As a Chicago-native currently involved on the Mayor's Technology Advisors Committee, the Governor's Technology Coalition, a participant in a Chicago PAC supporting the high-tech industry, and a sitting member on several Chicago area boards, Flip Filipowski was Chicago's "homeboy" keynote addressee.
Filipowski's 25 years of experience in the information technology industry has provided him with an interesting historical perspective on business. His analogy of human life-stage development was used as a framework for his business perspective in relation to the corporate evolutionary process. Just as individuals go through a variety of developmental stages so do corporations. As an adolescent tends to engage in high-risk behavior so to an organization in its early stages must engage in high-risk decision making in efforts to push beyond the boundaries imposed to get the job done. As a company matures it becomes increasingly conservative. However, investors in today's market hoping to continue a 20 to 40% return also know 7 of the 10 businesses they invest in will fail. They are primarily focusing on the new innovative companies spawned out of the information technology sector.
The old business model pulling highly-trained individuals into former traditional work environments is no longer appealing to the emerging workforce. Instead, they are interested in being attached to the direct value of the company. The entrepreneurial spirit dictating opportunity and growth for both investors and the information technology age's new rising stars, is phenomenal according to Filipowski. He expects much more money to be made in the future as new rising companies outshine today's current standard bearers. To substantiate this claim he noted the millions of people who had invested in Windows 2000. He certainly expects a similar or greater number of people to invest in new technology that could enhance the life span by a significant number of years.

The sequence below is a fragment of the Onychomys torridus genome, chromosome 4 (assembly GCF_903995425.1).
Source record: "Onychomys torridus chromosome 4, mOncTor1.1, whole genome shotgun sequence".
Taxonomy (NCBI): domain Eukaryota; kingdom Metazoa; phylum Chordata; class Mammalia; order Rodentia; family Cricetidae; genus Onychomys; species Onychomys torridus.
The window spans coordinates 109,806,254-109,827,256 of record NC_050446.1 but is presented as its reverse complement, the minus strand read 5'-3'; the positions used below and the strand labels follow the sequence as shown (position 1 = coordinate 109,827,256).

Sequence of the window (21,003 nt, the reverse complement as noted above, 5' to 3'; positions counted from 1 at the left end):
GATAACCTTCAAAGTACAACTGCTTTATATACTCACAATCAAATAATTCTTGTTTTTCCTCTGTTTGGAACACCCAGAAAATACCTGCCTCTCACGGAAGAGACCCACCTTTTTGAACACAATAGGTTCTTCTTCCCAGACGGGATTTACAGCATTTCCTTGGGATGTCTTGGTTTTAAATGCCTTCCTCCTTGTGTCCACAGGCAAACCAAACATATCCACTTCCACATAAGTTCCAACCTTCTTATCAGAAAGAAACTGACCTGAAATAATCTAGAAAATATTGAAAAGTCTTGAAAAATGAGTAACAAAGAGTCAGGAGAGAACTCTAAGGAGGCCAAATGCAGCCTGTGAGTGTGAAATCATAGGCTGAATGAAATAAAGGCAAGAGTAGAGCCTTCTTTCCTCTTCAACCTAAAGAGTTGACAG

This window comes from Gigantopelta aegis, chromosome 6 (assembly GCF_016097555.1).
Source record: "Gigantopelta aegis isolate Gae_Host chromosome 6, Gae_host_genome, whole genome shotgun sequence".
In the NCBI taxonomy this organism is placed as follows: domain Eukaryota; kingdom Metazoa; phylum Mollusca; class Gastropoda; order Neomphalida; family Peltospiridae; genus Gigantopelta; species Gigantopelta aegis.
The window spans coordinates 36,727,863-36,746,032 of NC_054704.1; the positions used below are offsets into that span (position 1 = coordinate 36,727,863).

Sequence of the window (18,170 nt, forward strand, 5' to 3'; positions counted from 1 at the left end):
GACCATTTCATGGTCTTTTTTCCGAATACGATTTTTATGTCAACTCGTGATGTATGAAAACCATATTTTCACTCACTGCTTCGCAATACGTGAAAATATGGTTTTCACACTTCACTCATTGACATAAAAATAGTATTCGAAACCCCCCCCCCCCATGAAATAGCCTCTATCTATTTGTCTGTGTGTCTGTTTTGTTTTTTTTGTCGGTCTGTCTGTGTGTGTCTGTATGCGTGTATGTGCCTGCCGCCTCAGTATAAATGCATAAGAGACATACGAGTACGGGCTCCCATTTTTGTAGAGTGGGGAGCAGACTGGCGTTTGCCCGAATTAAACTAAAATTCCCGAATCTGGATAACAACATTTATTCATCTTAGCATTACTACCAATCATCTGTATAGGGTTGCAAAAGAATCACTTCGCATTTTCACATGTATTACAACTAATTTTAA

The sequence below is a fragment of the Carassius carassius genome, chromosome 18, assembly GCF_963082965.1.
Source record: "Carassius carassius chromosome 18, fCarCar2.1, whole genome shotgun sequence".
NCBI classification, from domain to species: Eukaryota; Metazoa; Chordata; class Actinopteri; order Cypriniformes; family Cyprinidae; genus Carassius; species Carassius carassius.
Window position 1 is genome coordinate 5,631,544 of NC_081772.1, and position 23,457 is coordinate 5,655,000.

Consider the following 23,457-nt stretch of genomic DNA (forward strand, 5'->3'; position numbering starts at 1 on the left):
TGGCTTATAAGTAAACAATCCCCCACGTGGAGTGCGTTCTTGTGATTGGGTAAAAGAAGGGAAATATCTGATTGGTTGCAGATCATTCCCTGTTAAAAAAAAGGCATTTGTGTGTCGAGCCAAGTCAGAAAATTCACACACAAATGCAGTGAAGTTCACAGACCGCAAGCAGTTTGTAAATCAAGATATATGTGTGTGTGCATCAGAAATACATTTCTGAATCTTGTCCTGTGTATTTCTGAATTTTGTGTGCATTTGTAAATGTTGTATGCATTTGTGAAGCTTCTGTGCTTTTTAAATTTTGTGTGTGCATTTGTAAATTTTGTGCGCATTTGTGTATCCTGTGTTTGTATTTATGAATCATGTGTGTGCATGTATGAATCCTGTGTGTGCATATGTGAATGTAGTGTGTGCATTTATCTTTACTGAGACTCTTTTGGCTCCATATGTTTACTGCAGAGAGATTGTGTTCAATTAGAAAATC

So companies are born, mature, age and die. In fifteen years he projected few of the members present in today's audience would be able to recall Microsoft as the world's leading software company just as today only one person in the audience identified Cullinet Software as the leading software company in 1985. Sears was given as an example of a company in the final life-stage. As organizations grow, mature, and expand the life-stage cycle does command some sense of finality.
Continued growth of businesses in mid-life is analogous to parenting says Filipowski. In other words, mature companies need to provide guidance and the opportunity to develop an independent niche. The offspring in this case being spin-off companies. Maturing companies who are threatened by the success of these "spawned entities" will not survive. Instead, maturing companies need to be ok with the necessity of these new entities engaging in high-risk decision making to promote innovation and create opportunity for success. Filipowski offered Iridium as a recent example of a company that failed probably due to not taking risky stretches when the climate warranted it.
The new business climate is evolving and businesses able to evolve and develop within this new paradigm will succeed. Those unable to engage in high-risk and innovative boundary stretching are unlikely to survive. Older companies, such as the Tribune in Chicago, who can mature graciously while promoting innovation and flexibility and expanding their corporate view will continue to grow and prosper. As the news media developed into cable and the internet, so did the Tribune. Even though paper print may become extinct, the Tribune was offered as a mature company who will continue to prosper due to their willingness to stretch beyond the boundaries and support new business development.
Tomorrow's opening keynote, 'Shaping the Future of Handheld Computing' by Alan Kessler, President of Palm Computing.